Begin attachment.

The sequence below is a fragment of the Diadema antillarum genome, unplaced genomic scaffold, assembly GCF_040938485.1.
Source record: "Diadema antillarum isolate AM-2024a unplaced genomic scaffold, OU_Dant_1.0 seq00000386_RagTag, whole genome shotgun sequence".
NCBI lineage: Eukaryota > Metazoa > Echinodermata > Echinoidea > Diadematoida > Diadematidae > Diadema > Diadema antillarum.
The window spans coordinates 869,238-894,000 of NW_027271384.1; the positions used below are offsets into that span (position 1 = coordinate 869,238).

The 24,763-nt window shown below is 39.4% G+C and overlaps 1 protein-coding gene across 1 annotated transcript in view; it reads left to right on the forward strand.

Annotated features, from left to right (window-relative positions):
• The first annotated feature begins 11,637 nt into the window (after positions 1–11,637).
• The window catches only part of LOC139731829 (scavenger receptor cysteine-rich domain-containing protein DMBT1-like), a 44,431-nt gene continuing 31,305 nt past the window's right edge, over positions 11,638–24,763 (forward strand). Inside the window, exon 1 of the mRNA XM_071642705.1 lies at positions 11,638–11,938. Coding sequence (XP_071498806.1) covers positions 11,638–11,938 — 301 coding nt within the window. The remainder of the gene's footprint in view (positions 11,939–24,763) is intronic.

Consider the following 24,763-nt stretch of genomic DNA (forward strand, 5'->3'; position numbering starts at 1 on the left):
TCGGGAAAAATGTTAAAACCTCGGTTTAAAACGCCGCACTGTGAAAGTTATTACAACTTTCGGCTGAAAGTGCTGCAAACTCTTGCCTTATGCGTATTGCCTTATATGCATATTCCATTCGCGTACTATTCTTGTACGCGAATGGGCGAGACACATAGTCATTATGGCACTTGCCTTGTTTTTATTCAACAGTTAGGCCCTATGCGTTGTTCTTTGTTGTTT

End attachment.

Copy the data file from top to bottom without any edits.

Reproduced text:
The sequence below is a fragment of the Diadema antillarum genome, unplaced genomic scaffold, assembly GCF_040938485.1.
Source record: "Diadema antillarum isolate AM-2024a unplaced genomic scaffold, OU_Dant_1.0 seq00000386_RagTag, whole genome shotgun sequence".
NCBI lineage: Eukaryota > Metazoa > Echinodermata > Echinoidea > Diadematoida > Diadematidae > Diadema > Diadema antillarum.
The window spans coordinates 869,238-894,000 of NW_027271384.1; the positions used below are offsets into that span (position 1 = coordinate 869,238).

The 24,763-nt window shown below is 39.4% G+C and overlaps 1 protein-coding gene across 1 annotated transcript in view; it reads left to right on the forward strand.

Annotated features, from left to right (window-relative positions):
• The first annotated feature begins 11,637 nt into the window (after positions 1–11,637).
• The window catches only part of LOC139731829 (scavenger receptor cysteine-rich domain-containing protein DMBT1-like), a 44,431-nt gene continuing 31,305 nt past the window's right edge, over positions 11,638–24,763 (forward strand). Inside the window, exon 1 of the mRNA XM_071642705.1 lies at positions 11,638–11,938. Coding sequence (XP_071498806.1) covers positions 11,638–11,938 — 301 coding nt within the window. The remainder of the gene's footprint in view (positions 11,939–24,763) is intronic.

Consider the following 24,763-nt stretch of genomic DNA (forward strand, 5'->3'; position numbering starts at 1 on the left):
TCGGGAAAAATGTTAAAACCTCGGTTTAAAACGCCGCACTGTGAAAGTTATTACAACTTTCGGCTGAAAGTGCTGCAAACTCTTGCCTTATGCGTATTGCCTTATATGCATATTCCATTCGCGTACTATTCTTGTACGCGAATGGGCGAGACACATAGTCATTATGGCACTTGCCTTGTTTTTATTCAACAGTTAGGCCCTATGCGTTGTTCTTTGTTGTTT